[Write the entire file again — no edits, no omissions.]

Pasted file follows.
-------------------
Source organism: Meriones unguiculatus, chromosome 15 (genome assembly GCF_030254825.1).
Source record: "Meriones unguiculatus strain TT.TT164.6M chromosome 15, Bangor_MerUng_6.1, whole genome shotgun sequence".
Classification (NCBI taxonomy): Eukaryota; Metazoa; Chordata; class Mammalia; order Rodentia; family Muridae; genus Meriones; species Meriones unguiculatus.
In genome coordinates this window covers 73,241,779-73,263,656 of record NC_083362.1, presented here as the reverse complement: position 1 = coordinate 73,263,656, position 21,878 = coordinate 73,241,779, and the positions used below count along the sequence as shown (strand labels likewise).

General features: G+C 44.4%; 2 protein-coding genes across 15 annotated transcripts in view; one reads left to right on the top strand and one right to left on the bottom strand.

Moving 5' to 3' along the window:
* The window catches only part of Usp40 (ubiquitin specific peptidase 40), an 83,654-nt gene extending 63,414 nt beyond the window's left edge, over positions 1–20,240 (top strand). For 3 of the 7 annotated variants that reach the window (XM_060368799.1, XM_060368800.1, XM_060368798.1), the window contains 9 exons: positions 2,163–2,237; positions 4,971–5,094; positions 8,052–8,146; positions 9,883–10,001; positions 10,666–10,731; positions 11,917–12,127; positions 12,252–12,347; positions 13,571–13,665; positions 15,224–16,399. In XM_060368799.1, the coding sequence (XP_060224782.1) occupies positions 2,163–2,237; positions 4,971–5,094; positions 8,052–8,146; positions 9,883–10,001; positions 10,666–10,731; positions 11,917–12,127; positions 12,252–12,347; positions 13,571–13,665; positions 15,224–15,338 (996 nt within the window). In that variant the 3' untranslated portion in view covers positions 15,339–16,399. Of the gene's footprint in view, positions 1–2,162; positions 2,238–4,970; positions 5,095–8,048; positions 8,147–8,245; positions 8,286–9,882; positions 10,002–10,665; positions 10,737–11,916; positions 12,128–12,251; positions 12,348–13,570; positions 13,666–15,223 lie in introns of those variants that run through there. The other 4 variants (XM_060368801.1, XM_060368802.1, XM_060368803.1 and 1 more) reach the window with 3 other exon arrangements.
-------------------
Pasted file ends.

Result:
Source organism: Meriones unguiculatus, chromosome 15 (genome assembly GCF_030254825.1).
Source record: "Meriones unguiculatus strain TT.TT164.6M chromosome 15, Bangor_MerUng_6.1, whole genome shotgun sequence".
Classification (NCBI taxonomy): Eukaryota; Metazoa; Chordata; class Mammalia; order Rodentia; family Muridae; genus Meriones; species Meriones unguiculatus.
In genome coordinates this window covers 73,241,779-73,263,656 of record NC_083362.1, presented here as the reverse complement: position 1 = coordinate 73,263,656, position 21,878 = coordinate 73,241,779, and the positions used below count along the sequence as shown (strand labels likewise).

General features: G+C 44.4%; 2 protein-coding genes across 15 annotated transcripts in view; one reads left to right on the top strand and one right to left on the bottom strand.

Moving 5' to 3' along the window:
* The window catches only part of Usp40 (ubiquitin specific peptidase 40), an 83,654-nt gene extending 63,414 nt beyond the window's left edge, over positions 1–20,240 (top strand). For 3 of the 7 annotated variants that reach the window (XM_060368799.1, XM_060368800.1, XM_060368798.1), the window contains 9 exons: positions 2,163–2,237; positions 4,971–5,094; positions 8,052–8,146; positions 9,883–10,001; positions 10,666–10,731; positions 11,917–12,127; positions 12,252–12,347; positions 13,571–13,665; positions 15,224–16,399. In XM_060368799.1, the coding sequence (XP_060224782.1) occupies positions 2,163–2,237; positions 4,971–5,094; positions 8,052–8,146; positions 9,883–10,001; positions 10,666–10,731; positions 11,917–12,127; positions 12,252–12,347; positions 13,571–13,665; positions 15,224–15,338 (996 nt within the window). In that variant the 3' untranslated portion in view covers positions 15,339–16,399. Of the gene's footprint in view, positions 1–2,162; positions 2,238–4,970; positions 5,095–8,048; positions 8,147–8,245; positions 8,286–9,882; positions 10,002–10,665; positions 10,737–11,916; positions 12,128–12,251; positions 12,348–13,570; positions 13,666–15,223 lie in introns of those variants that run through there. The other 4 variants (XM_060368801.1, XM_060368802.1, XM_060368803.1 and 1 more) reach the window with 3 other exon arrangements.